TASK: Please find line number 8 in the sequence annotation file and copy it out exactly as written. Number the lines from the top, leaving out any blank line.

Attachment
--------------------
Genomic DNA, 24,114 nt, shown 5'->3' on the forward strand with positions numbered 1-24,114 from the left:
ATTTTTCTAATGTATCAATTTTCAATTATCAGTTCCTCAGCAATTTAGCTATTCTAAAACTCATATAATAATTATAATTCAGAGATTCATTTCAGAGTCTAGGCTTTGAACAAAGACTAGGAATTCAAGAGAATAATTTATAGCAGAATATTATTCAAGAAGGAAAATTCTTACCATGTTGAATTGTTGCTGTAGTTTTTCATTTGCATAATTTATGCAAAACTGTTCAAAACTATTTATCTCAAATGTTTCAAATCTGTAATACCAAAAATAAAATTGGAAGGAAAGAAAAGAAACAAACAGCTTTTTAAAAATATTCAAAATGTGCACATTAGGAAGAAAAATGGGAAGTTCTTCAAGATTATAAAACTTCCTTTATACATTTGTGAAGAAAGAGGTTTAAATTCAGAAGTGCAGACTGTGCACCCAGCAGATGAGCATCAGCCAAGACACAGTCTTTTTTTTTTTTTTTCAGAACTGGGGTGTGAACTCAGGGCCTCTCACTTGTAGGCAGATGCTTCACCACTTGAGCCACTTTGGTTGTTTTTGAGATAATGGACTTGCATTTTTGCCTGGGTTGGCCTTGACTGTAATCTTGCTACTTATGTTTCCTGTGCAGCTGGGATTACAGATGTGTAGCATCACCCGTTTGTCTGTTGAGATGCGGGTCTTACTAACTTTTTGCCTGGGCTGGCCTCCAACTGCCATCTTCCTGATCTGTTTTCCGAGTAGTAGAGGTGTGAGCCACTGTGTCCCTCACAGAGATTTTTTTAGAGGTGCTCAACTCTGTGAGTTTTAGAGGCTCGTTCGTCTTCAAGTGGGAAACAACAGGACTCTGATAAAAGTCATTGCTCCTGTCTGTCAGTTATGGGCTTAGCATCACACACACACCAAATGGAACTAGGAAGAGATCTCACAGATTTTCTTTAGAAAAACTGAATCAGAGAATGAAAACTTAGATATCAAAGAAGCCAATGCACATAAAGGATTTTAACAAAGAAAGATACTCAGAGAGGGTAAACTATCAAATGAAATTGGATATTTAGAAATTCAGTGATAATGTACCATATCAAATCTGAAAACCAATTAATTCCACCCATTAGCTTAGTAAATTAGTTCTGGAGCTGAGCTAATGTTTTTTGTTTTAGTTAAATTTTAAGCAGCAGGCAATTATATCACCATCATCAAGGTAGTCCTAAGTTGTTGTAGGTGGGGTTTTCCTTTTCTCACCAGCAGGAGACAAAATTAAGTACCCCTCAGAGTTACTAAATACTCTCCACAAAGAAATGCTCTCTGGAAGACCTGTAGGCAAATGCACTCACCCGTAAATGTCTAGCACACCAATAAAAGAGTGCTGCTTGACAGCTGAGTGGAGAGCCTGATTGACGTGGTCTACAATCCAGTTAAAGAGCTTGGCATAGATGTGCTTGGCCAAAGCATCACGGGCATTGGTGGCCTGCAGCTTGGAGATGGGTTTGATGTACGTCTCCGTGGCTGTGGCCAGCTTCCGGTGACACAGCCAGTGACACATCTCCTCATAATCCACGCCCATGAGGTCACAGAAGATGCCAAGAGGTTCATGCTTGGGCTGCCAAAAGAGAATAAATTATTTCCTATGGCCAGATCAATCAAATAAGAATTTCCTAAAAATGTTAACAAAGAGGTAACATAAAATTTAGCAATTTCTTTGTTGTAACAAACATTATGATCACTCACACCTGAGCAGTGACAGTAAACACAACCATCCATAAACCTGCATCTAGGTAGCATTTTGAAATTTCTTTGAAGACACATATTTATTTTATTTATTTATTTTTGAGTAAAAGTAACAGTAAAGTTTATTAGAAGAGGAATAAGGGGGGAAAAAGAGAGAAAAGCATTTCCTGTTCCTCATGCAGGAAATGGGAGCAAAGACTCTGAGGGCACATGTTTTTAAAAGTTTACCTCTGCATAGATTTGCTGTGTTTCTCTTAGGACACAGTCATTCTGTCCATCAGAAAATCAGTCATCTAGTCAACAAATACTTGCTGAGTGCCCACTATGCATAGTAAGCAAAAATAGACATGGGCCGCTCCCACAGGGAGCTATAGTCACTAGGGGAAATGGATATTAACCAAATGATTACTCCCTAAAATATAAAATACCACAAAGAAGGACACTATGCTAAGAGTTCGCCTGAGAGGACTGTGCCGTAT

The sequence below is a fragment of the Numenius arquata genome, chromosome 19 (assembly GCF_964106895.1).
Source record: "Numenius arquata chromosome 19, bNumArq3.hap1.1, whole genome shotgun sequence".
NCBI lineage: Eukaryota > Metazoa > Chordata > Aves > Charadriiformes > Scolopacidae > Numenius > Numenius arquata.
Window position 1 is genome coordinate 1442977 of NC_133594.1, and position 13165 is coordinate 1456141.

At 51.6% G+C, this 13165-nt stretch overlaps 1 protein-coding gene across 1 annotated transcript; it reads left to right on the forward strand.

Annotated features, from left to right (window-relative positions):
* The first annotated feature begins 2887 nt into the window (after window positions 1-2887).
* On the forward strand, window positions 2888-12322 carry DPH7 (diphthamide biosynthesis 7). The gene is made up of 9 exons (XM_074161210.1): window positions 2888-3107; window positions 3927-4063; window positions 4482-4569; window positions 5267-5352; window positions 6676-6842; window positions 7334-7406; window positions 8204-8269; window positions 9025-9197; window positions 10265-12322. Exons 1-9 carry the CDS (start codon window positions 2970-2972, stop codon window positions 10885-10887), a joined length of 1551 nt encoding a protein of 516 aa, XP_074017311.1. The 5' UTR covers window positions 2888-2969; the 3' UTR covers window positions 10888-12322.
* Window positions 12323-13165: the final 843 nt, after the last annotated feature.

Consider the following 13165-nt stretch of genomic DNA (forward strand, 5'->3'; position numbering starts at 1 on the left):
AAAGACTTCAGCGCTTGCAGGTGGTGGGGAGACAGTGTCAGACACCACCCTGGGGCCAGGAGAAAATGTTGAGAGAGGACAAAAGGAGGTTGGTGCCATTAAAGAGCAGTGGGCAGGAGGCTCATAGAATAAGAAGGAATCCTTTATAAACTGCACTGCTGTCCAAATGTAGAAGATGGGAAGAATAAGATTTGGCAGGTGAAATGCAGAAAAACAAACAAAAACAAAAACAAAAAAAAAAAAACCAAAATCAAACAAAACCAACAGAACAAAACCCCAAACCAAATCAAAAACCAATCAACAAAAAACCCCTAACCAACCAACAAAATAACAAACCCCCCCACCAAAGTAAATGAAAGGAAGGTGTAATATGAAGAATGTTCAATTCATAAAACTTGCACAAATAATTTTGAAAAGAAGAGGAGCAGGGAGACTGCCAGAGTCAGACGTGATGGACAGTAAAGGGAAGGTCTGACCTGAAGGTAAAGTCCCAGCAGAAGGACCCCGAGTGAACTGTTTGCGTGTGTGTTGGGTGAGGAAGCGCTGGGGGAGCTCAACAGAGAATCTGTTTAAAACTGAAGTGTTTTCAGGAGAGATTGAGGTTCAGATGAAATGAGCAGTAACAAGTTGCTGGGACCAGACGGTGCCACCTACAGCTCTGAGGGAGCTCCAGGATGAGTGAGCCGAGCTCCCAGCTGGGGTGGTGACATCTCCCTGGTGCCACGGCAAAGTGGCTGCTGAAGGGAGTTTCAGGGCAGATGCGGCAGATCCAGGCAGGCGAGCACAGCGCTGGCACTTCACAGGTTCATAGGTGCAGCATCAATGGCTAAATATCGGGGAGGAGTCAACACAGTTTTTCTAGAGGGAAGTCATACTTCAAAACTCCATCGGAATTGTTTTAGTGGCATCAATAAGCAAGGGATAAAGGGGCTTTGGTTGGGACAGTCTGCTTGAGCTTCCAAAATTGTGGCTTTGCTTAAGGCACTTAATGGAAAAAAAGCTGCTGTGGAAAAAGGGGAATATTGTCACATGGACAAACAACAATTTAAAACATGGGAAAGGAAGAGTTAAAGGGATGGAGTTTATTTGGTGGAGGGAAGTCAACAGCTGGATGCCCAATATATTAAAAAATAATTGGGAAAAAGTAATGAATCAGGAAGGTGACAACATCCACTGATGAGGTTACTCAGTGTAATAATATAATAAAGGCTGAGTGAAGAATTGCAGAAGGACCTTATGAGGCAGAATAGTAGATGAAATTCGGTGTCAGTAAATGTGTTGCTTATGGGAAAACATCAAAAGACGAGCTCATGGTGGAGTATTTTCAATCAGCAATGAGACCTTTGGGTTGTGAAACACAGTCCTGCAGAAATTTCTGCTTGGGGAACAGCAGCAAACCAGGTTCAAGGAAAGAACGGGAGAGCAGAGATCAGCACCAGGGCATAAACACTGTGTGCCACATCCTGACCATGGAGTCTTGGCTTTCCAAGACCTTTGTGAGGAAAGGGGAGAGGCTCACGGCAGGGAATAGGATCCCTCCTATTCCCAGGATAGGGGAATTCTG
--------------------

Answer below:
Annotated features, from left to right (window-relative positions):